In this final week of Leadership Boot Camp, we tackle the critical skill of delivering forward feedback – the conversations that drive you closer to defined success. In today’s fast-paced environment, specific, meaningful feedback can be very difficult to accomplish. But without it, your team will never move to the next level which means your business will suffer as well.
Effective feedback happens only when the building blocks are in place – trust, clarity and accountability. We covered these in the first three weeks of Boot Camp. Without each skill, your feedback will fall flat. You will have great intentions but the outcome will fall short of what you desire. So, if you haven’t read the last three articles, check them out first (by clicking on each word above) then join us back for this wrap on topic of feedback.
If you want to deliver feedback the moves your team forward, follow these three rules:
Remember, your employee is hearing your message for the first time.
The need for constructive feedback typically grows over time. A trend in negative behavior occurs enough (without self improvement) the supervisor feels the need to address it. He thinks about it for a while then determines the best approach with the employee. Once the meeting finally occurs, the leader has “lived” with the performance issue for some time. However, the employee is hearing this message for the first time. And in many cases, the employee may not have been aware there was even a problem. As your employee reasons your words, he is also trying to maintain composure, and reconcile your assessment of his work. So don’t be surprised if the initial conversation starts “slow”; your employee is still trying to make sense of the conversation.
Break it down: what vs how
Any aspect of job performance includes both tactical and relational elements. Your feedback will have a better chance of understanding if you describe your concerns in this format. The tactical elements are what we call the “WHAT” of the task. Physically, what are the components of the task are below expectation? Is the report inaccurate? Are phone calls being returned to customers too late? Is the safety process out of order? Feedback to these elements are often quantifiable in some way. Speak in specifics so your employee knows exactly where the deficiency is. The relational elements of the task involve the “HOW”. These are often harder to talk about. How was the employee rude to her co-worker? Why do you feel the employee is acting lazily to the deadline? What makes you feel the employee is not being a team leader. While these behaviors are not necessarily countable, by include specific behaviors (rolling the eyes, not volunteering to help, etc.), you help the employee understand your concern. Performance includes both aspects of tactical and relational skill and your employee must have both to be successful.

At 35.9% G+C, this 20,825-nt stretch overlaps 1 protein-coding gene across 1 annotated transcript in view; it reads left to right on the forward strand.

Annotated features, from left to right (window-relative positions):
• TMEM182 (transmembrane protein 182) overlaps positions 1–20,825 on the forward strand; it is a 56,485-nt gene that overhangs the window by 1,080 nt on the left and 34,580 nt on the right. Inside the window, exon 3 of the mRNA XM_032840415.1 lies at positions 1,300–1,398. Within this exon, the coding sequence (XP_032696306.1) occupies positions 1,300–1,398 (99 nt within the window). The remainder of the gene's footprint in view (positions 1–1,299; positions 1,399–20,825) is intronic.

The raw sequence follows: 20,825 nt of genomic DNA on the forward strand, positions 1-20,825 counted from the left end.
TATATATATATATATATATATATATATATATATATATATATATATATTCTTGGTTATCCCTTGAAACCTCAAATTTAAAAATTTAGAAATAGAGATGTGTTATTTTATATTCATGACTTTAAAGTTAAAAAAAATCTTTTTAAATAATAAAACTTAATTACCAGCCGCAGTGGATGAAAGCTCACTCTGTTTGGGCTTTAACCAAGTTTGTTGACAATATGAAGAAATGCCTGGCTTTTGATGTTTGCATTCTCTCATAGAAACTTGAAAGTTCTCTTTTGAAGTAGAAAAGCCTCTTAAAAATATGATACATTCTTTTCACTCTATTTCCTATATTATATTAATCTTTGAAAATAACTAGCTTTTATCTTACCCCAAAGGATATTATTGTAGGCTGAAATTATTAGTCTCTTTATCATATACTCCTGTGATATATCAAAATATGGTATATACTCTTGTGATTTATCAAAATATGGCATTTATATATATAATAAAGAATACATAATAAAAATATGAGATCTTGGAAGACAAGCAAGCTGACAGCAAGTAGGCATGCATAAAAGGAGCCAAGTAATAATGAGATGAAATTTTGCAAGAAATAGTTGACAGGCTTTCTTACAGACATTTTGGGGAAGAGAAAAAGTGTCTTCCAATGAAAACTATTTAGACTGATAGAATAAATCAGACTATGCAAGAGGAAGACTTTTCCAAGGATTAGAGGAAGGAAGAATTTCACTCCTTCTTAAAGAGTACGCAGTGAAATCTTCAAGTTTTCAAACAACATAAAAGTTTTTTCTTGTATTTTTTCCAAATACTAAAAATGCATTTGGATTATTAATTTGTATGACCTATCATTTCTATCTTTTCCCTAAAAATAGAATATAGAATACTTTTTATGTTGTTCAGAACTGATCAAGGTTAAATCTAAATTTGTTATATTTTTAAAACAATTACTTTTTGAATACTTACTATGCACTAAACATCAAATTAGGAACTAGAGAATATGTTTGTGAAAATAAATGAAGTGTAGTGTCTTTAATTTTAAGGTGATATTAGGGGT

Employees should not want to “take cover” every time you give them feedback.
We know the first commandment of feedback is to provide both positive and constructive messages to your team. Let’s face it, aside from “good job”, positive feedback is sometimes harder to deliver than the improvement messages. But remember, every interaction you have with your team sets an expectation about you. If every conversation with you is always about the job or about what needs to improve, your team begins to dread those moments they see you approaching or those times you ask for a brief chat. In a time-stretched workplace, you have to make each moment count. Your employee must know you have their best interest at heart and that when you talk, you ensure conversation about all aspects of their performance.
So, here’s the challenge. Think about every person you lead and the feedback you have given them in the last seven days. Was the conversation delivered in a way to help your employee get better in some way? And now, seven days later, is the employee meeting your expectations?
As our Boot Camp wraps up remember, physical fitness is much more than a 30-day challenge. It’s a lifestyle. So keep your tennis shoes on. We’re in it with you for the long haul. Go Team You!